Almost 6-million working Canadians risk losing the “retirement of their dreams,” according to a CIBC report getting lots of attention today at the Globe & Mail website. CIBC deputy chief economist Benjamin Tal (pictured) says some 5.8 million working-age Canadians will suffer at least a 20% drop in their standard of living once they leave the full-time work force.
The short article is listed as one of the most popular today on the site and has attracted dozens of comments and social media mentions.
Stop me if you think you’ve heard this before but it seems the bank believes the country’s retirement system needs to be reformed as quickly as possible. The most recent move in this direction came from an apparent about-face by the Conservative Government, whose apparent refusal to consider an expanded or “Big” CPP motivated the Ontario government to launch a new retirement system of its own, the ORPP or Ontario Retirement Pension Plan. Then last week, Finance Minister Joe Oliver floated a trial balloon for a “voluntary” expansion of the CPP, which the Hub reprised on the weekend.
Younger middle-income workers with no DB plans at risk
Mr. Tal told the Globe that “it’s not just CPP,” but expressed concern that Canadians still aren’t saving enough money. While many Canadians close to the traditional retirement age of 65 are “on a path to the retirement of their dreams,” Tal’s data also shows millions others, especially younger workers in the middle-income brackets, “are headed for a steep decline in living standards in the decades ahead.”
Tal feels the leading edge of the Baby Boomers are well positioned for retirement but their children may not be, “given the current trend towards lower savings rates and reduced private pension coverage.” He estimates that for those born in the 1980s, the so-called “Replacement Rate” will be only 0.7. This supposedly implies a “30% drop in their standard of living,” although many financial planners have often argued that it’s only necessary to “replace” 70% of working income to achieve a comparable standard of living once you’re retired.
70% Replacement Ratio may suffice, or 50% for those with lower working incomes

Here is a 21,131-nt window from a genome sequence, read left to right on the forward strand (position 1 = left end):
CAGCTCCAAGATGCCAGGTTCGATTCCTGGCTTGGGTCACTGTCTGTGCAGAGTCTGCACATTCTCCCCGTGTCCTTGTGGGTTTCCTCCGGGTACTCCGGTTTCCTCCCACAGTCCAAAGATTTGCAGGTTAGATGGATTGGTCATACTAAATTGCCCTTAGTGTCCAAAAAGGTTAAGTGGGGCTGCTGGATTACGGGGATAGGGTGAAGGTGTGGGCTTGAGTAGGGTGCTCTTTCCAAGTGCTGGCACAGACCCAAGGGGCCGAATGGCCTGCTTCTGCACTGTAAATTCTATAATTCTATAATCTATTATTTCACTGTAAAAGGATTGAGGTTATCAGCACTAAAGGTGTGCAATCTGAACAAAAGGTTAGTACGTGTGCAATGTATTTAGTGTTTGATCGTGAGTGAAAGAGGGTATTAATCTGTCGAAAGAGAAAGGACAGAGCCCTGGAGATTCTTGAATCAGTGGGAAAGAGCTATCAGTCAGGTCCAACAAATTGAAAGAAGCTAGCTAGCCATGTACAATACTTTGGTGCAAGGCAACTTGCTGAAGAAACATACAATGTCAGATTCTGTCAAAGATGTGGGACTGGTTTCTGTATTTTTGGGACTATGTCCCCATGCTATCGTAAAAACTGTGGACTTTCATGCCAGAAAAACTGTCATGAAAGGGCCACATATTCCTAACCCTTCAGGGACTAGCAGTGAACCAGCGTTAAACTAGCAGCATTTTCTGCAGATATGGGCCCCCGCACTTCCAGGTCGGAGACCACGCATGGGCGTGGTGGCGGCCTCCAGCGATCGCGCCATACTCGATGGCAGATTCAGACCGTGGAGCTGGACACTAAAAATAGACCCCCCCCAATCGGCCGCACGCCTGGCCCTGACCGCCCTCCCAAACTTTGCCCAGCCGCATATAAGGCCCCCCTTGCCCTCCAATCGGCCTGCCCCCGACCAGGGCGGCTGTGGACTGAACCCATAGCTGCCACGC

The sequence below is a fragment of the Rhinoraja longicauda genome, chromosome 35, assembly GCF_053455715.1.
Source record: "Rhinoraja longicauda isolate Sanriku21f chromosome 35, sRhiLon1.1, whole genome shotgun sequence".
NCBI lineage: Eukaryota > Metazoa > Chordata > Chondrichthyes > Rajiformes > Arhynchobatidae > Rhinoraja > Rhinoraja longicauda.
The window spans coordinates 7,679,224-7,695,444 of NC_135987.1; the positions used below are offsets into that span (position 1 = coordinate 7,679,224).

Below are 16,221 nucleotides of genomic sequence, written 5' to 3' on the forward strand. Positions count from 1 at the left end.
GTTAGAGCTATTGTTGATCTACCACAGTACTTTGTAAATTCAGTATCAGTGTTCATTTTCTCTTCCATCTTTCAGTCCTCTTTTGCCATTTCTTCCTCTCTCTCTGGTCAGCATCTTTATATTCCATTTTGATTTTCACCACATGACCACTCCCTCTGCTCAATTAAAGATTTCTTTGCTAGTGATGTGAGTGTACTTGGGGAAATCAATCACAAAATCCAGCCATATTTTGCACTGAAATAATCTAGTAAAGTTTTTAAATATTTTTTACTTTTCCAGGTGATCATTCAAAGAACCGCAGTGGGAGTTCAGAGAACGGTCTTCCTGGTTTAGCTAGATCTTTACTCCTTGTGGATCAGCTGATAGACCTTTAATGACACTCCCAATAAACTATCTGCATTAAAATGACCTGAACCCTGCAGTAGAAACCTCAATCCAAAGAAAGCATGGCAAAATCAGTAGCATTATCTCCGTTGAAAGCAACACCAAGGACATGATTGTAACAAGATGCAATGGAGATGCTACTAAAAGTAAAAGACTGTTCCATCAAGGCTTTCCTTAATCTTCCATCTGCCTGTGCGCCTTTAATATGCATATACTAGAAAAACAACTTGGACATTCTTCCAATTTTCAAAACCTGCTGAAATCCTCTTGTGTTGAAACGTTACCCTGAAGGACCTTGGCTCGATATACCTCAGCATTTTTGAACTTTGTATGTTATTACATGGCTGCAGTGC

That’s because retirees typically no longer have to pay home mortgages, raise and educate children, pay the costs of commuting or indeed put away large sums into retirement savings itself. Once you stop earning the big bucks you also stop paying the big taxes. In fact, retired actuary Malcolm Hamilton has often argued that a 50% replacement ratio may be sufficient in retirement once those expenses have disappeared, since working Canadians spent so many decades being accustomed to living on relatively little disposable income while bearing all those expenses.
One strange aspect of the Canadian retirement system is that those with relatively low incomes in their working years can easily replace most of that income through Government retirement income programs like Old Age Security and the Guaranteed Income Supplement to the OAS, as well as CPP for those who contributed to it.
High-income earners who spent their careers with employers who sponsored Defined Benefit pensions also have little trouble funding a dream retirement. In my own circle of Boomers in their early 60s, practically the only ones who have fully retired enjoy such DB plans.
Higher-income earners lacking DB plans at risk
Where there’s potential shortfalls are middle-to-high and high-income earners who lack employer DB plans and who are attempting to create their own pensions by converting large RRSPs, Defined Contribution plans, non-registered savings and eventually TFSAs into guaranteed streams of income in old age — generally through purchasing life annuities from an insurance company.
This is the thrust of Moshe Milevsky’s new (international) second edition of Pensionize Your Nest Egg, co-authored with certified financial planner Alexandra MacQueen. It should be required reading for any government or financial types who are considering tinkering further with Canada’s retirement income system: the book’s focus is on what and what does not constitute a “Real” pension, and how those without “real” pensions (i.e. DB plans) can in effect build their own from capital appreciation plans like RRSPs, TFSAs and even employer-sponsored DC pensions.
We at the Hub don’t think we need more DC-like plans like Ottawa’s new PRPPs (Pooled Registered Pension Plans), nor will an expanded CPP be particularly useful if it behaves like another DC plan or RRSP. But if it can act like a real DB plan and provide a guaranteed income for life (as today’s CPP/QPP more or less accomplishes), then it’s certainly a reform we believe should be explored.
More on this in a guest blog later this week.